A Woodland Jewel

Pink Lady's Slipper

This woodland flower’s location is my little secret. A neighbor who lives within shouting distance summoned me two days ago to take a walk in the woods to see a special flower. “Bring your camera,” she said. She wanted to share her Pink Lady’s Slipper ( Cypripedium acaule) that was found by her mother-in-law forty years ago. With care, we moved through the pinewoods watching every step we made until we came upon a small colony of pink blooms. Her native orchids grew in the dappled light of loblolly pines in a thick, moist cushion of leaf litter.

click to enlarge all photos

Breathtaking would be a good description of the small pink blooms. Each plant is comprised of two leaves near the ground and a stalk that bears a single flower looking much like the dainty slipper for which it is named. The pollination process of Pink Lady’s Slipper is interesting. Attracted by the bright color, bees enter through a slit that runs down the front of the bloom. Once inside, the insect appears trapped, however it can escape through a different exit after squeezing beneath the pollen on the stigma. Then it’s on to the next bloom. Between 10,000 and 20,000 seeds are produced in a seedpod. Because seeds do not have endosperm or food storage, they require a special soil fungus in order to digest food for growth.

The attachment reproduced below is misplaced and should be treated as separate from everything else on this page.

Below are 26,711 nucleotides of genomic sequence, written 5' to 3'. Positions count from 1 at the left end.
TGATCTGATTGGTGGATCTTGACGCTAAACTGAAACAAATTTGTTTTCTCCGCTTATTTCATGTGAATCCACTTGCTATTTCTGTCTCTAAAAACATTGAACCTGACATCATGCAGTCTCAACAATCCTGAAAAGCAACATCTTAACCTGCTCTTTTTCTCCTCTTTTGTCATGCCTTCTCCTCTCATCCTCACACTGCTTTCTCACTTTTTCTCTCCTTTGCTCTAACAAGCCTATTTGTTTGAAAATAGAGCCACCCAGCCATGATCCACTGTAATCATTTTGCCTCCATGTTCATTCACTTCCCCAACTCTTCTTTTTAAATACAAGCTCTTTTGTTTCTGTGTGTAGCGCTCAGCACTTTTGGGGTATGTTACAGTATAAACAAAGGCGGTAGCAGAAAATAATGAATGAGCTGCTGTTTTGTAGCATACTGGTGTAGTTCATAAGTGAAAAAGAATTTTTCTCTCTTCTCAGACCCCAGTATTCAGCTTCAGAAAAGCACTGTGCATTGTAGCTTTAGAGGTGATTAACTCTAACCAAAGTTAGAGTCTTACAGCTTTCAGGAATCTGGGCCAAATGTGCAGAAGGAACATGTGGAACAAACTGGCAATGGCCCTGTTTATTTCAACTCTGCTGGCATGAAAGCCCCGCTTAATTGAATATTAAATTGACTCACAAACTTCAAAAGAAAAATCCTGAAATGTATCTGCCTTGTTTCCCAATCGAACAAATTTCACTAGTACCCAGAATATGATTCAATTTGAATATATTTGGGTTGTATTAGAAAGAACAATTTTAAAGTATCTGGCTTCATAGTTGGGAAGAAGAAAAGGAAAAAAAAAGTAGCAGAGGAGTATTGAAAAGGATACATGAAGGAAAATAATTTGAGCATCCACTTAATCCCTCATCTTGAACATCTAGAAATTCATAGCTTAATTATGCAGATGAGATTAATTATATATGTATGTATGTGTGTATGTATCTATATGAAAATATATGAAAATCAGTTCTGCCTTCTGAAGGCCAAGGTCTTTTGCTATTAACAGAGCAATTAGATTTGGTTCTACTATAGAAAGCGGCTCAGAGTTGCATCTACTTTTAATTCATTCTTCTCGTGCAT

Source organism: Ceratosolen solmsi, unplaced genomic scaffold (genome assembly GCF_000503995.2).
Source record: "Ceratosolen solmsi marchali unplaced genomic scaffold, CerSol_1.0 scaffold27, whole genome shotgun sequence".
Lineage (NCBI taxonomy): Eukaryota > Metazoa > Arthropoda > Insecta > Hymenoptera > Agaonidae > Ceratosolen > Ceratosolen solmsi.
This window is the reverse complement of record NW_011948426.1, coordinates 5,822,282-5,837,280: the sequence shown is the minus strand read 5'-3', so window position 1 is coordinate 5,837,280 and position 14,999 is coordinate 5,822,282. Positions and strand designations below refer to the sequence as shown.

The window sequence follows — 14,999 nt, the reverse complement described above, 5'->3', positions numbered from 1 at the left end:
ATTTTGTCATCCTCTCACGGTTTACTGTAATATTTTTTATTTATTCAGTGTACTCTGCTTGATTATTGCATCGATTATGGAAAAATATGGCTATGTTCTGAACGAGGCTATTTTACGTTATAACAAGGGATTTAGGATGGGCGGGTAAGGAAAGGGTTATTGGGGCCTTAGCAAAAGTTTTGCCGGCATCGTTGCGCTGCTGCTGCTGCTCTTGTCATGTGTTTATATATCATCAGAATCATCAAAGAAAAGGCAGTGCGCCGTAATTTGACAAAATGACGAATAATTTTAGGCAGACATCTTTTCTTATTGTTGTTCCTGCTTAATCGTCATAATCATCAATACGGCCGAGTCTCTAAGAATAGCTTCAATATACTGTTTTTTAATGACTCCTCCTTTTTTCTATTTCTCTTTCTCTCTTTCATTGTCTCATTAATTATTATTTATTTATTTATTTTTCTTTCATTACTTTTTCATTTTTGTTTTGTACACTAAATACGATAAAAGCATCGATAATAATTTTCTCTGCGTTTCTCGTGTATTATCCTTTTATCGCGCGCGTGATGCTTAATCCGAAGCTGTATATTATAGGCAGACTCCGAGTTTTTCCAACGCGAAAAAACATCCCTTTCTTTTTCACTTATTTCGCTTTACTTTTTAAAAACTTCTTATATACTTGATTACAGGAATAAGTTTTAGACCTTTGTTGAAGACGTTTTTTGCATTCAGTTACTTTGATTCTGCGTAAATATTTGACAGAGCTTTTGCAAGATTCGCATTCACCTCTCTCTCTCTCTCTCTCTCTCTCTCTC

The Pink Lady’s Slipper is fragile and should never be dug up or picked. Transplanting of this plant, more often than not, kills it because of the needs of the plant. Endangered in some states, it grows very slowly, taking many years to mature from seed. But in the right location, it can live for twenty years of more. I’m honored that my neighbor trusted me enough to share her lady’s slipper. I will keep the location of her orchids private and the only bloom I took was with my camera.

Ann Hohenberger, The Garden Club of Gloucester

8 thoughts on “A Woodland Jewel

  1. When I think of the many Cypripediums I inadvertenly destroyed playing in the woods as a kid, it makes my adult skin crawl. Unfortnately the woods, in Henrico Co., became a housing development, and I am sure the orchid patch did not survive, nor did the Civil War era earthworks.


    • Les, We all played in the woods as kids and unintentionally destroyed a few things. It was the housing development that really killed them AND the Civil War earthworks. What a shame!


  2. I read somewhere that the over-abundance of deer in our area may also have contributed to the decrease in these beauties. Such a shame. I used to have one in my woods–it stopped appearing a few years ago. Maybe Bambi made a snack of it, roots and all. 😦


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